Anterior chest wall inflammation by whole-body magnetic resonance imaging in patients with spondyloarthritis: lack of association between clinical and imaging findings in a cross-sectional study
1 Department of Medicine, Division of Rheumatology, 562 Heritage Medical Research Building, University of Alberta, Edmonton, Alberta, T6G 2S2, Canada
2 Department of Rheumatology, Balgrist University Hospital, Forchstrasse 340, CH-8008 Zürich, Switzerland
3 Department of Radiology and Diagnostic Imaging, University of Alberta, 2A2.41 Walter C Mackenzie Health Sciences Centre, 8440-112 Street, Edmonton, AB, T6G 2B7, Canada
4 Division of Biostatistics, Institute of Social and Preventive Medicine, University of Zürich, Hirschengraben 84, CH-8001 Zürich, Switzerland
5 Department of Radiology, University Hospital Zürich, Raemistrasse 100, CH-8091 Zürich, Switzerland
6 Department of Radiology, Aarhus University Hospital, Noerrebrogade 44, DK-8000 Aarhus C, Denmark
7 Department of Radiology, Kantonsspital Frauenfeld, Spital Thurgau AG, Pfaffenholzstrasse 4, CH-8500 Frauenfeld, Switzerland
Arthritis Research & Therapy 2012, 14:R3 doi:10.1186/ar3551Published: 6 January 2012
Inflammatory involvement of the anterior chest wall (ACW) affects the quality of life of patients with spondyloarthritis (SpA), although involvement of the ACW is often neglected on clinical and imaging evaluation. Whole-body (WB) MRI is an imaging method used to assess the ACW in addition to the sacroiliac joints and spine without inconvenience for patients. Our goals in this study were to describe the distribution of ACW inflammation by WB MRI in both early and established SpA and associations between clinical and imaging findings indicative of inflammation.
The ACWs of 122 consecutive SpA patients (95 with ankylosing spondylitis (AS) and 27 with nonradiographic SpA (nrSpA)) and 75 healthy controls were scanned by sagittal and coronal WB MRI. The MRI scans were scored independently in random order by seven readers blinded to patient identifiers. Active and structural inflammatory lesions of the ACW were recorded on a web-based data entry form. ACW pain by patient self-report, ACW tenderness on physical examination according to the Maastricht Ankylosing Spondylitis Enthesitis Score (MASES) and lesions detected by MRI were analyzed descriptively. κ statistics served to assess the agreement between clinical and imaging findings.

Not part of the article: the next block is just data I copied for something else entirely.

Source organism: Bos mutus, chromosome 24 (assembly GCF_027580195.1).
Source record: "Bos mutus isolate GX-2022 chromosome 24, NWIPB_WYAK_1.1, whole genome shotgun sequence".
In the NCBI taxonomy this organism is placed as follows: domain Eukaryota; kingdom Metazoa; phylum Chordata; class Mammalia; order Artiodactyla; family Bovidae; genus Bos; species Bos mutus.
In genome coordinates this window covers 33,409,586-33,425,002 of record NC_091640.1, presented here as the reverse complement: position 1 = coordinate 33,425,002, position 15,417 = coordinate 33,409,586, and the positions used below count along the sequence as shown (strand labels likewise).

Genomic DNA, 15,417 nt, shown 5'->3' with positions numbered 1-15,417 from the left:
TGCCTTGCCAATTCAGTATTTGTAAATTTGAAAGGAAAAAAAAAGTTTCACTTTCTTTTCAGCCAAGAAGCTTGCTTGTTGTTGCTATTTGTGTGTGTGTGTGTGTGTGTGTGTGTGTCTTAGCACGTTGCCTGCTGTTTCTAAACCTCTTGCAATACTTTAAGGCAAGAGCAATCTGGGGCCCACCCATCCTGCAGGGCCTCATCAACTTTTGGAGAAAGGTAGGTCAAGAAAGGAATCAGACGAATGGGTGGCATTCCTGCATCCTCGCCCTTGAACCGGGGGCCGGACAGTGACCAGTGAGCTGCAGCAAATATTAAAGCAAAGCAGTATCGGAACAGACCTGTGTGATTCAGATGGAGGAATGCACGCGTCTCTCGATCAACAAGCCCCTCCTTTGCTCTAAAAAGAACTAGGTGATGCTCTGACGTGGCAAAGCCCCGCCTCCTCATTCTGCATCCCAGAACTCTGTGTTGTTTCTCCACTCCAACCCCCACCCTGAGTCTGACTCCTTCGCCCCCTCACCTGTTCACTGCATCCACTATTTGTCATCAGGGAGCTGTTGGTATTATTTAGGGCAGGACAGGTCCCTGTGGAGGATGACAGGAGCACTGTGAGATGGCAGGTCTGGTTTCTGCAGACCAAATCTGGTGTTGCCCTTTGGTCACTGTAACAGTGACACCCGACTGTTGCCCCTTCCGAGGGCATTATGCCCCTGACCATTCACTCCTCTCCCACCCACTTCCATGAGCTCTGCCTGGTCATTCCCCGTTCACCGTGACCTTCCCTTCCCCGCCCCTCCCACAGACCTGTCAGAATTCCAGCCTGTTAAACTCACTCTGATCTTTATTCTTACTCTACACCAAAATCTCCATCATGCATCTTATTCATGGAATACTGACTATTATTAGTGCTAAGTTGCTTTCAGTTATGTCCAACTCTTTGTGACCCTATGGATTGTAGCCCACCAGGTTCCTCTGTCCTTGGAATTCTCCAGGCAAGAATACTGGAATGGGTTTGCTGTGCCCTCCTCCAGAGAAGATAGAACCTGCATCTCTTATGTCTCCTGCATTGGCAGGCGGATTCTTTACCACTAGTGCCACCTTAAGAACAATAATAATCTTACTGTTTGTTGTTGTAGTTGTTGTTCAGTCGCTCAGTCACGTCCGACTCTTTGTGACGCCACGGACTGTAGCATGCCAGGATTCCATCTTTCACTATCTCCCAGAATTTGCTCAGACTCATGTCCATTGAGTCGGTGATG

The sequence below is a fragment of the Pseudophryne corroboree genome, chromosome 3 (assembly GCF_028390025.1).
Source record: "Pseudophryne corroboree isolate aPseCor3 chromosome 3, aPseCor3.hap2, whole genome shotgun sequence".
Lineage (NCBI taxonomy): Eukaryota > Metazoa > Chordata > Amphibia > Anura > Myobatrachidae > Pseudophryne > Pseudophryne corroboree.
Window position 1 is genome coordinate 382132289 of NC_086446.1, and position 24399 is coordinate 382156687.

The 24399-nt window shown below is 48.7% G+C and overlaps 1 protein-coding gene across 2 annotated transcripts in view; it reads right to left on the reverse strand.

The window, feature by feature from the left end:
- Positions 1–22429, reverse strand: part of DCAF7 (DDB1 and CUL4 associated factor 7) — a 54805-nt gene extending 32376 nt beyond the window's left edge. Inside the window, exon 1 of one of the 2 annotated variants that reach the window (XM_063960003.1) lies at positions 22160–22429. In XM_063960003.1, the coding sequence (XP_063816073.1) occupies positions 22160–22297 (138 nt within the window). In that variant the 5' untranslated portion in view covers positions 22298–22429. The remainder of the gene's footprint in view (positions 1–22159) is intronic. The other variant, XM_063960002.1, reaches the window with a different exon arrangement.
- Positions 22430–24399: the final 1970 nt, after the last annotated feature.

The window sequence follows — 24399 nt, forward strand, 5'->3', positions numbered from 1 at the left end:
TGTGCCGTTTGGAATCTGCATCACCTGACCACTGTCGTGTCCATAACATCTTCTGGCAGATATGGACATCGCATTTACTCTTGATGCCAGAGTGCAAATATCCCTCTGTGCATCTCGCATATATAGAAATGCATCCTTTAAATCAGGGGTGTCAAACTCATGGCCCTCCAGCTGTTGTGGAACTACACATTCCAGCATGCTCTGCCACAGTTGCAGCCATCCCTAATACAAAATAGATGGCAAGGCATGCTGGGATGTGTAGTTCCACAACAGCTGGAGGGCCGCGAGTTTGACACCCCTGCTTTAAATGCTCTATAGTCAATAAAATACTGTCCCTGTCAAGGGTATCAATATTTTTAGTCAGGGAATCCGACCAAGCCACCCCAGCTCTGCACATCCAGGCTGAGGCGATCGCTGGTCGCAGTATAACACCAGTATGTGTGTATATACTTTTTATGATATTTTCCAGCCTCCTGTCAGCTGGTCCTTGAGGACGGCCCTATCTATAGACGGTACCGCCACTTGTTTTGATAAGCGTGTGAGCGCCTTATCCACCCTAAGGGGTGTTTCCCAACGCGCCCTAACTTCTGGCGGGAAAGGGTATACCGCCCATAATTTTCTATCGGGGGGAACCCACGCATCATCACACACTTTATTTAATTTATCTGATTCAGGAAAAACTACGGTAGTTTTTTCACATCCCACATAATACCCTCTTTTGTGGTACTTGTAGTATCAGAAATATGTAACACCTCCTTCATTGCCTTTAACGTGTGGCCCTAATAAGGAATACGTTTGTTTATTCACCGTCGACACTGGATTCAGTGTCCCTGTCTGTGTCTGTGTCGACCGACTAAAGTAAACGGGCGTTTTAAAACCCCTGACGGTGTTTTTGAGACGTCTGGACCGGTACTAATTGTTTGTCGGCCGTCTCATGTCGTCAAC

ACW pain or tenderness was present in 26% of patients, with little difference between AS and nrSpA patients. Bone marrow edema (BME), erosion and fat infiltration were recorded in 44.3%, 34.4% and 27.0% of SpA patients and in 9.3%, 12.0% and 5.3% of controls, respectively. Lesions found by MRI occurred more frequently in AS patients (BME, erosion and fat infiltration in 49.5%, 36.8% and 33.7%, respectively) than in nrSpA patients (25.9%, 25.9% and 3.7%, respectively). The joint most frequently affected by lesions found on MRI scans was the manubriosternal joint. The κ values between clinical assessments and MRI inflammation ranged from -0.10 to only 0.33 for both AS and nrSpA patients.
Among SpA patients, 26% had clinical involvement of the ACW. WB MRI signs of ACW inflammation were found in a substantial proportion of patients with AS (49.5%) and nrSpA (25.9%). There was no association between clinical assessments of ACW, including the MASES, and MRI features.